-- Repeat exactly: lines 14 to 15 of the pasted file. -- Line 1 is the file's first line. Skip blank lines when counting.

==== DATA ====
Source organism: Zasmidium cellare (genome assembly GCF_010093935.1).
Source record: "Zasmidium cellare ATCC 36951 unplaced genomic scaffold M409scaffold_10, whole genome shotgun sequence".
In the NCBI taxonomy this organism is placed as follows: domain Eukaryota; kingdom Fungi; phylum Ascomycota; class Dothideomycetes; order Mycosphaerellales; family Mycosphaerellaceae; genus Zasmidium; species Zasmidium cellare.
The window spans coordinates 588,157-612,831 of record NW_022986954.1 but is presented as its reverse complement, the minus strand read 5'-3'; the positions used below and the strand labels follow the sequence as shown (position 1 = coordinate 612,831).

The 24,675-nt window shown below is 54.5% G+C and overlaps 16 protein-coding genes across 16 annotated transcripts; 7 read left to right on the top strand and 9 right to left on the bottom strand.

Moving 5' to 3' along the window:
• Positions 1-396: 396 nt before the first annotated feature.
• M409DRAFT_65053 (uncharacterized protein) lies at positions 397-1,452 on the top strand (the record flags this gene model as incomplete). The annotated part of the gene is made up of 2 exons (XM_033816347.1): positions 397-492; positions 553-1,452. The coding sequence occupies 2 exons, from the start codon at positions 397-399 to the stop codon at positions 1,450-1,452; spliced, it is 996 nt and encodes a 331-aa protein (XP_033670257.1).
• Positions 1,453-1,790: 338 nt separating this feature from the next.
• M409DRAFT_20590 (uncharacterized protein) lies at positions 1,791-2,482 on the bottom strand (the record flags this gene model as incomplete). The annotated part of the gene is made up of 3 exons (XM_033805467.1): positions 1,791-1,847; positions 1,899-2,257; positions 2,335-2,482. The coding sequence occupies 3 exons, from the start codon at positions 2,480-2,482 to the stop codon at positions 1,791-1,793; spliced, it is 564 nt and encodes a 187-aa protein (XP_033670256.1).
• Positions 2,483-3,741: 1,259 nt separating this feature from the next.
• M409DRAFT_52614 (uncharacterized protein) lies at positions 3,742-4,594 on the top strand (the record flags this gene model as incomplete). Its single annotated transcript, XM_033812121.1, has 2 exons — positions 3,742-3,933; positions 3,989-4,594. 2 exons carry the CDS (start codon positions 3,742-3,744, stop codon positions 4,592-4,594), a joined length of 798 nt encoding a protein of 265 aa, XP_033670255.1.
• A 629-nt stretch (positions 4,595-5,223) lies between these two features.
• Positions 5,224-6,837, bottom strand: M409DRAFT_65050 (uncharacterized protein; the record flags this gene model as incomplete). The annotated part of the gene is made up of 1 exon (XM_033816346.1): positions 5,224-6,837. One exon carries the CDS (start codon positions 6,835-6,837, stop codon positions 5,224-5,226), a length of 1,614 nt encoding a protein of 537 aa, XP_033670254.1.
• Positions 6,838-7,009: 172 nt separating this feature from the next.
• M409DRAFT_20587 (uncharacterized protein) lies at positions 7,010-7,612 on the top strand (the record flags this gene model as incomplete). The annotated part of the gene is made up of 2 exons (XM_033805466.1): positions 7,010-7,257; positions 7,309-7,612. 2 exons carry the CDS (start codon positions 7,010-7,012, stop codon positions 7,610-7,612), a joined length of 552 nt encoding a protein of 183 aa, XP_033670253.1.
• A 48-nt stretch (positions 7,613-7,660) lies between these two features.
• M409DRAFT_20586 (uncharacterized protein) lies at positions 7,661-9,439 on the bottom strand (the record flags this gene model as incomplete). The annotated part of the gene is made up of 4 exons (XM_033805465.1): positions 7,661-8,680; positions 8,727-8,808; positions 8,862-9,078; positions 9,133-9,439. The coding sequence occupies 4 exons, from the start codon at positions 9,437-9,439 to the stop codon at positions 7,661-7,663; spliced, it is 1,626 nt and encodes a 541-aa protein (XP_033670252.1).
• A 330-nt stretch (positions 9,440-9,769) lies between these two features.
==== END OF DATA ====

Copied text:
• Positions 5,224-6,837, bottom strand: M409DRAFT_65050 (uncharacterized protein; the record flags this gene model as incomplete). The annotated part of the gene is made up of 1 exon (XM_033816346.1): positions 5,224-6,837. One exon carries the CDS (start codon positions 6,835-6,837, stop codon positions 5,224-5,226), a length of 1,614 nt encoding a protein of 537 aa, XP_033670254.1.
• Positions 6,838-7,009: 172 nt separating this feature from the next.